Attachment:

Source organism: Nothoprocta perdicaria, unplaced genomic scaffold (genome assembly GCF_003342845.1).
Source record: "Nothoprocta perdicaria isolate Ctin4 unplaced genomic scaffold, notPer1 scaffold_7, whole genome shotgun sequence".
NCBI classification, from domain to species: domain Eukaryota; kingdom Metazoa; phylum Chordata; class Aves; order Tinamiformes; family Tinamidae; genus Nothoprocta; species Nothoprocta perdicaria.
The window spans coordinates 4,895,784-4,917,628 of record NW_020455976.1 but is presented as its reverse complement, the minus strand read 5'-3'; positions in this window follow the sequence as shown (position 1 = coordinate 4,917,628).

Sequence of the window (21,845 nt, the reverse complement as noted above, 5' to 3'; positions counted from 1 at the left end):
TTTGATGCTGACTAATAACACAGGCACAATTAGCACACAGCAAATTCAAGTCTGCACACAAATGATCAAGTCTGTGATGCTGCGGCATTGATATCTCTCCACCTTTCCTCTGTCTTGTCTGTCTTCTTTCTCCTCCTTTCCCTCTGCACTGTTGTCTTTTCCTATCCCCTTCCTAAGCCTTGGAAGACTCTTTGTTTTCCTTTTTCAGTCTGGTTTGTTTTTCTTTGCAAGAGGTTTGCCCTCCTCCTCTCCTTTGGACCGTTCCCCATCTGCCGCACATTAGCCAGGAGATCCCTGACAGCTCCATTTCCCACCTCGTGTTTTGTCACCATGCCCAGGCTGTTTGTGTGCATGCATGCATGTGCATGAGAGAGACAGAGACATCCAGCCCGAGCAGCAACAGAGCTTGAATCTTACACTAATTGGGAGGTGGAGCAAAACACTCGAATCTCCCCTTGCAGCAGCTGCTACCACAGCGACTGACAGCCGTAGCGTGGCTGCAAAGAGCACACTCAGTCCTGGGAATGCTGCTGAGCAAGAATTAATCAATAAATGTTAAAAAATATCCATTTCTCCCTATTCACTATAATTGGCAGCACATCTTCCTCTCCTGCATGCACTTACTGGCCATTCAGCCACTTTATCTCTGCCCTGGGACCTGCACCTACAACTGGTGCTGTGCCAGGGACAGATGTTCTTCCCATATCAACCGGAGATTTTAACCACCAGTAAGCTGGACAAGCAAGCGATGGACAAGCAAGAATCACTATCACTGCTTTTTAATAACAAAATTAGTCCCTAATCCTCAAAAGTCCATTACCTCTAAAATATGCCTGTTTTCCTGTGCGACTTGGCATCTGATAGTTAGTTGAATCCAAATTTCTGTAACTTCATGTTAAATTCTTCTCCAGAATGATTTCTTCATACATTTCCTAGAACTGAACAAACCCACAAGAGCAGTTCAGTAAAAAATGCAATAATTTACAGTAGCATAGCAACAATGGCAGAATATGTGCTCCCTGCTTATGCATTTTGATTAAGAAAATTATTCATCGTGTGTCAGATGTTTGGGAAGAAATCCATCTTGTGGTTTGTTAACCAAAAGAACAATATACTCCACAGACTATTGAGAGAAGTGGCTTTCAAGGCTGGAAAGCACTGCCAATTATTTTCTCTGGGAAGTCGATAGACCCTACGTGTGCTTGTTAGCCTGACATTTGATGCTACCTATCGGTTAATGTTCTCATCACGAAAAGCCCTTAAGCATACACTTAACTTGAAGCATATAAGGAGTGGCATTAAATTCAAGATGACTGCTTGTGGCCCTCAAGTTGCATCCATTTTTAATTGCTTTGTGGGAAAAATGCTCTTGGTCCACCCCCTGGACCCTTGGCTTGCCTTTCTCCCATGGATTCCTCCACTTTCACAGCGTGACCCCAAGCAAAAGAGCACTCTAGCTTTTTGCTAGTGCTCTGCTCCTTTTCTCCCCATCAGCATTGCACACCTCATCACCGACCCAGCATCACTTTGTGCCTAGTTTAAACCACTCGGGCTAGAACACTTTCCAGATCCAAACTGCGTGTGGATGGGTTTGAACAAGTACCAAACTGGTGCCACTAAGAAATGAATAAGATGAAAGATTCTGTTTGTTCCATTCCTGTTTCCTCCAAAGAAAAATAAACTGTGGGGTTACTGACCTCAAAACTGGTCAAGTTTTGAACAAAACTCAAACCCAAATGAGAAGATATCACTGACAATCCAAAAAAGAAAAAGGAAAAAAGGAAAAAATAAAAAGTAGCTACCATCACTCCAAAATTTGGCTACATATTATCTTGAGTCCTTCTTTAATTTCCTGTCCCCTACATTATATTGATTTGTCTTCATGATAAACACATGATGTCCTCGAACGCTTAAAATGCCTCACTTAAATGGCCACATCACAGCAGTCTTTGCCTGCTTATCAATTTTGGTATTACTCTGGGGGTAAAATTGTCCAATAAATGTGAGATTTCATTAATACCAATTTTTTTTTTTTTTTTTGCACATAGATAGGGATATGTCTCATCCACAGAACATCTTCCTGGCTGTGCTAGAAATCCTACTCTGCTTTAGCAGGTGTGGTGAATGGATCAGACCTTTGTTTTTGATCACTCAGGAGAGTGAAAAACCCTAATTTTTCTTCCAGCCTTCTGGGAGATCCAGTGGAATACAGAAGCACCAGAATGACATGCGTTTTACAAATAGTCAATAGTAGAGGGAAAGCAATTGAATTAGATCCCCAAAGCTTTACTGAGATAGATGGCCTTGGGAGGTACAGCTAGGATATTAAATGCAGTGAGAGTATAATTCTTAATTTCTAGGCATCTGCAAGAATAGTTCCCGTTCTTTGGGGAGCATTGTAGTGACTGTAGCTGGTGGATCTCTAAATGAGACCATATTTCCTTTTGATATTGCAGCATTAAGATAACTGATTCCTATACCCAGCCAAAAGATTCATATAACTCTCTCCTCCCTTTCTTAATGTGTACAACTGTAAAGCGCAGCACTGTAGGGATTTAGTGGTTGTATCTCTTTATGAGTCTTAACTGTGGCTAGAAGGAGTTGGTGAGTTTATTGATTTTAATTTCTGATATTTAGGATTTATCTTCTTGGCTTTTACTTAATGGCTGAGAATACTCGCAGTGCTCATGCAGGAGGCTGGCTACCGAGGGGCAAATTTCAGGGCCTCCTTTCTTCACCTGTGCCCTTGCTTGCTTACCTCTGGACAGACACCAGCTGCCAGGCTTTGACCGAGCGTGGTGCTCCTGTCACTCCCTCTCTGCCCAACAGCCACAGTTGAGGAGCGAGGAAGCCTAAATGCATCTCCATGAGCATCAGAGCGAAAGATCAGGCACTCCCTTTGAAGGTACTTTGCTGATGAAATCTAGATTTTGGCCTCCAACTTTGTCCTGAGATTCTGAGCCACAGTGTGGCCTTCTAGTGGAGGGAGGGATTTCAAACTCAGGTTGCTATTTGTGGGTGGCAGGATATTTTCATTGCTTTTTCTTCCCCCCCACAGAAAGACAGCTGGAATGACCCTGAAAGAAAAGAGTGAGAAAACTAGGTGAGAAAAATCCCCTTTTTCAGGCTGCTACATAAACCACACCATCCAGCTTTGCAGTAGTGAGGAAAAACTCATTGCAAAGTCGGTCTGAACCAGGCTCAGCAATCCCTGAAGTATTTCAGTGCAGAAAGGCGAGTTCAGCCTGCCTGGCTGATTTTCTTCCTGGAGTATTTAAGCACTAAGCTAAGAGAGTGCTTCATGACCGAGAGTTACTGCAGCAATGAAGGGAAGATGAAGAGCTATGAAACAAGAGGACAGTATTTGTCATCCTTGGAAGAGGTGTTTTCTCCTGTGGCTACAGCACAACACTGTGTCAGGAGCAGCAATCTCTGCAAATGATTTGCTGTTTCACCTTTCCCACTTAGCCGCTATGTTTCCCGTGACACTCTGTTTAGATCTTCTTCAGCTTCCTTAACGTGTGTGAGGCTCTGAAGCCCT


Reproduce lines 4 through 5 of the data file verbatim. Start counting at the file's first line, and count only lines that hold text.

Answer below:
The window spans coordinates 4,895,784-4,917,628 of record NW_020455976.1 but is presented as its reverse complement, the minus strand read 5'-3'; positions in this window follow the sequence as shown (position 1 = coordinate 4,917,628).

Sequence of the window (21,845 nt, the reverse complement as noted above, 5' to 3'; positions counted from 1 at the left end):